A Modern Way To Eat by Anna Jones

I first came across this book during my weekly check-in at 101 Cookbooks. I love Heidi’s approach to food, and when she recommended this book, I had to take a closer look. Anna Jones has worked with Jamie Oliver and follows a less is more approach, with Californian inspiration. The book is dedicated to clean, meat-free eating: something I like and something I’m trying to do more of this year. Plus, the book comes with charts on how to combine flavours, textures and techniques to create variations of the same “hero” ingredient. I think this would be a wise investment to go deeper into clean, plant-heavy eating.

Eat.Nourish.Glow. by Amelia Freer

This one has been getting a LOT of buzz ever since the dapper Sam Smith posted his love for author Amelia Freer on his Instagram account, but I became a fan prior to the Smith-stamp. I read an article about Hemsley+Hemsley on Get The Gloss, and discovered Amelia Freer on the site. Freer champions a diet rich in whole foods, healthy fats and fresh organic produce- but the book isn’t just recipes, it’s a manifesto and guide for eating well and understanding nutrition. And as someone who wants to learn more about the nutritional value of the food I’m cooking, I’ll definitely be getting this one.

images courtesy | food52.com/anthropologie.com

courtesy | food52.com/anthropologie.com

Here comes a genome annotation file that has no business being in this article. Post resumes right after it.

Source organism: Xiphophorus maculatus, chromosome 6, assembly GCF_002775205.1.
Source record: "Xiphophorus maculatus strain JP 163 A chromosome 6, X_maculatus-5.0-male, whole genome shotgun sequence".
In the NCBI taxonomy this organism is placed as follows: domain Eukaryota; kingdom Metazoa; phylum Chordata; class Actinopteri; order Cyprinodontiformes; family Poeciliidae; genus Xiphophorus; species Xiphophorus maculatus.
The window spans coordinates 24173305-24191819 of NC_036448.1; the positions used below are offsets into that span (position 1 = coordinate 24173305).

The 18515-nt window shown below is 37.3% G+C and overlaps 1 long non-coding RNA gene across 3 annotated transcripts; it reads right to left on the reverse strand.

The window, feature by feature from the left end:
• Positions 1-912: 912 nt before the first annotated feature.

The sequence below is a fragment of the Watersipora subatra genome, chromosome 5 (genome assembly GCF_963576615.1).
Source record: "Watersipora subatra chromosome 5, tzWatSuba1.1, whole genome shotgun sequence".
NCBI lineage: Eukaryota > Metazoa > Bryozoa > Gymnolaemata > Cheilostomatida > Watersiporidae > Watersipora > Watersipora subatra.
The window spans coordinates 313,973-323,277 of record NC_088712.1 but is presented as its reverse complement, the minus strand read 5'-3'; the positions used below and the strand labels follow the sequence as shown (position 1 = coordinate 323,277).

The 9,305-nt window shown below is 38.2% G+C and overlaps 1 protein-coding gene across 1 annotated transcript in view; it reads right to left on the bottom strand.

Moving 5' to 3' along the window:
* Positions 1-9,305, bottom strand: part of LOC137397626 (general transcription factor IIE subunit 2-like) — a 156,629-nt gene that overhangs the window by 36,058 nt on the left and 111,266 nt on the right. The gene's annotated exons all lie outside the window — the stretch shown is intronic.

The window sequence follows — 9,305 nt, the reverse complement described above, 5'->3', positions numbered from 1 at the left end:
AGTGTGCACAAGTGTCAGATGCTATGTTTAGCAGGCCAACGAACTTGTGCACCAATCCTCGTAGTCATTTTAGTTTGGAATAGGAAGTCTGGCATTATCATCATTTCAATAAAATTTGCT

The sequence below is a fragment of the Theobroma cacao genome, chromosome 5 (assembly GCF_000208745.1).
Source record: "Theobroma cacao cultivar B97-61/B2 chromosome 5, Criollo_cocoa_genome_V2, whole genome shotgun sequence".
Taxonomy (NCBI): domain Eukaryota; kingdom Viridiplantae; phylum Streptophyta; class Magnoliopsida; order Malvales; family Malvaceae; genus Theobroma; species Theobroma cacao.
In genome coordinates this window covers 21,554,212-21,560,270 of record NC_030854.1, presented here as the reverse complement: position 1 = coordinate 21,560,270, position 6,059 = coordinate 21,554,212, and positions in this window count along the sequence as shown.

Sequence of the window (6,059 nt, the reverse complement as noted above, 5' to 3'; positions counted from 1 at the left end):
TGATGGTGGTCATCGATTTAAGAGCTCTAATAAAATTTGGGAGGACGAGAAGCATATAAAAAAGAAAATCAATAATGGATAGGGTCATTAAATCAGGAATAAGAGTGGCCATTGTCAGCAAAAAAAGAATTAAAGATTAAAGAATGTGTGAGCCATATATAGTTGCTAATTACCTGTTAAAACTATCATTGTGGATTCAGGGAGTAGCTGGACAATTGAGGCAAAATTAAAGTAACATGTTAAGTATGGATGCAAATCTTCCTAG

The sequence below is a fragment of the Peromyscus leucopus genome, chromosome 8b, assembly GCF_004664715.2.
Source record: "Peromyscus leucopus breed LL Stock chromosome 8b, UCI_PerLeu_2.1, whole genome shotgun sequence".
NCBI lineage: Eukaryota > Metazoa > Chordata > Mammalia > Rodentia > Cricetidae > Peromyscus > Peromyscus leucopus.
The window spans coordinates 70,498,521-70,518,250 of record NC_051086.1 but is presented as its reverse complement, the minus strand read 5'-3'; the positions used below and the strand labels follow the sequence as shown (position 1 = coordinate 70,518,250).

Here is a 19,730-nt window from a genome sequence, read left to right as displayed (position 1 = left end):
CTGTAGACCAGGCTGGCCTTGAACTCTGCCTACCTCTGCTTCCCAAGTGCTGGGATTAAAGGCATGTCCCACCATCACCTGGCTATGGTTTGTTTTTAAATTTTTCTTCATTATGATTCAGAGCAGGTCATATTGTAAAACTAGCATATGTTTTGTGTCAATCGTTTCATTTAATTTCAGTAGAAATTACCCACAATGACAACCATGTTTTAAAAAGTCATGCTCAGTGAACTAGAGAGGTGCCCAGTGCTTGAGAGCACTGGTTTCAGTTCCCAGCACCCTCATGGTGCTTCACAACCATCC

Food52 Genius Recipes

Food52 is my go-to source for when I don’t know what to make. If I have an ingredient and want to do something different with it, I go to Food52 and do a quick search. If I’m looking for a way to make pasta not boring, it’s Food52 again.

I love their Genius Recipes column, curated and written by Kristen Miglore. The column focuses on the best way to prepare an ingredient or dish or dishes up a new way to make an old favourite even better. From tips to creating a silky grilled cheese that won’t burn, to the science behind Nigella Lawson’s no-cook pasta sauce, the column is wonderfully written. Diverse recipes to suit every palate, and techniques that will make you a better and more resourceful cook. When the column is this good, how can one not buy the book?

Paris Pastry Club by Fanny Zanotti

I’m a sucker for cookbooks that are more than just cookbooks- the kind that are part-memoir with some stories thrown in. I came across the book recommendation on Amazon, and since there’s a part of me that still wants to eat cake for breakfast, I thumbed through it. Further internet scouting brought me to some of her articles. Zanotti is an accomplished pastry chef with strong French influences, and her writing style is warm and inviting. This sampling from The Guardian made me sure that I’d want to pick up this book at some point.